If your 2017 return contains one or more of these red flags, you have a higher likelihood of receiving some sort of correspondence from the IRS. Don’t panic. You just need to double check your numbers and confirm you are organized with your documentation. You should be doing this regardless, but you may find it useful to know where to be extra careful.
Red flag #1: Page 1 of the 1040, Other Income (line 21), is filled out
This line is for very uncommon income items, such as jury duty pay or taxable distributions from a qualified tuition program. Instead, many taxpayers place self-employment income here. Even if you don’t have any expenses associated with the self-employment income, most should be using Schedule C instead. Schedule C will generate self-employment tax, unlike line 21.
Red flag #2: You are claiming a deduction for a home office
The code is very specific and detailed about what a taxpayer can deduct with regards to a home office. For example, the home office must be a space in your home that is used exclusively and regularly as your principal place of business. There are additional requirements if you are an employee. This doesn’t mean you shouldn’t claim a home office if you are eligible, but make sure you are doing it within the IRS code limitations.
Red flag #3: Not reporting all of your income, or input errors
Copies of the tax forms you receive, such as W2’s and 1099’s, are also being sent to the IRS. They have an automated system to confirm that what you report on your return matches those tax forms. If you make an error or fail to report income, they will notify you. When I left my job at a financial software company in New York City, the firm asked me to do consulting for them to help transition the employee taking over my position. I did it for a short time at the beginning of the year, and by the time next tax season rolled around, that small amount of income wasn’t on the top of my mind. The company sent my 1099 to an old address on file and I never received it. Thankfully, something jogged my memory shortly after filing and I immediately amended my return to include the income. It is easy to make mistakes, so keep good records and follow-up on any tax forms expected, but not received.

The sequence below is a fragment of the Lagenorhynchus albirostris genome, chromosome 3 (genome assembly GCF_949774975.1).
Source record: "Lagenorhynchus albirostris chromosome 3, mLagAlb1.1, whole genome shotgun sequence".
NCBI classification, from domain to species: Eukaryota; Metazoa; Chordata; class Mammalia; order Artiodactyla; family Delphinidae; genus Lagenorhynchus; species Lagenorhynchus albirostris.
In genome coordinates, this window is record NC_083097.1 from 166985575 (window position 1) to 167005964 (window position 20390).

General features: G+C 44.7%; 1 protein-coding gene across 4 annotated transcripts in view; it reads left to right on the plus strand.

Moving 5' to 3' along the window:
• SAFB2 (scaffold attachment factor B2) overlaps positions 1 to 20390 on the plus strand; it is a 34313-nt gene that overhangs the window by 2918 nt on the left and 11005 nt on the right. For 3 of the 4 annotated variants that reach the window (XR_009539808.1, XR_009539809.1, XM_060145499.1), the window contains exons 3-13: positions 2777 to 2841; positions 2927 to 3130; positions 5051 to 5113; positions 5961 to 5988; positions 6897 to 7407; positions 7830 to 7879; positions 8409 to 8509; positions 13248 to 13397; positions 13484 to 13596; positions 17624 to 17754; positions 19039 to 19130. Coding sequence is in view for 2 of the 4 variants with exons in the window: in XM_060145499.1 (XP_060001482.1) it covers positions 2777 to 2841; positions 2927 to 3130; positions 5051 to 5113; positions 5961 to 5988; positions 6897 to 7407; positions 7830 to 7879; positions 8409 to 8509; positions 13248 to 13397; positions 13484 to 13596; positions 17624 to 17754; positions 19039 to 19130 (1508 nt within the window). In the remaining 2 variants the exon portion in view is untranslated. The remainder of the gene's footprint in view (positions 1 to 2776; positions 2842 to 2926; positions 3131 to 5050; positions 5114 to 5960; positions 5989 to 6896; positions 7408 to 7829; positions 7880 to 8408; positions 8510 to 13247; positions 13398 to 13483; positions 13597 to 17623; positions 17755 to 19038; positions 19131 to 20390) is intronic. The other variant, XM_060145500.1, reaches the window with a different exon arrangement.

Red flag #4: You have a lot of even numbers on your return
We use even numbers in our financial plans because we are estimating and trying to make things simpler. This is not the way things work in real life or on your tax return. The IRS expects to see random numbers, so if they see a lot of deductions that are rounded to the nearest 100, for example, they may assume you are estimating and contact you for substantiation.
Red flag #5: There are unusually large amounts of business or charitable deductions on your return
The IRS keeps track of the average business expense associated with a given industry. Similarly, they track the average charitable contribution as a percentage of income. If you are taking these deductions at a rate that is higher than average, they may contact you for details. Along the same lines, if you only have one vehicle and claim it is 100% for business, that seems unrealistic. If it is the case, make sure you have detailed records to back up your claim.
What to do if the IRS contacts you
As a reminder, the IRS will initially contact you via USPS mail. They will not call, email or contact you via social media demanding immediate payment or ask for identifying information, such as your social security number or bank account. Here is more info on protecting yourself from tax scams.
When you receive a letter from the IRS, have comfort in the fact that many letters don’t carry bad news, don’t require a response or are very easy to answer. If you are working with a tax preparer, contact them as soon as possible and they will help you through the process. If not, read the letter in detail to make sure you understand what it is saying and that you agree with it, then move forward with a solution. Remember, the IRS makes mistakes too! If that is the case, respond with a detailed letter and any backup documentation necessary to correct the error. The most important thing to remember is to not panic or ignore the letter. By delaying your response, if required, you may be limiting your options to remedy the situation. Once you are done, scan and file the notice with the rest of your documentation for that respective tax year.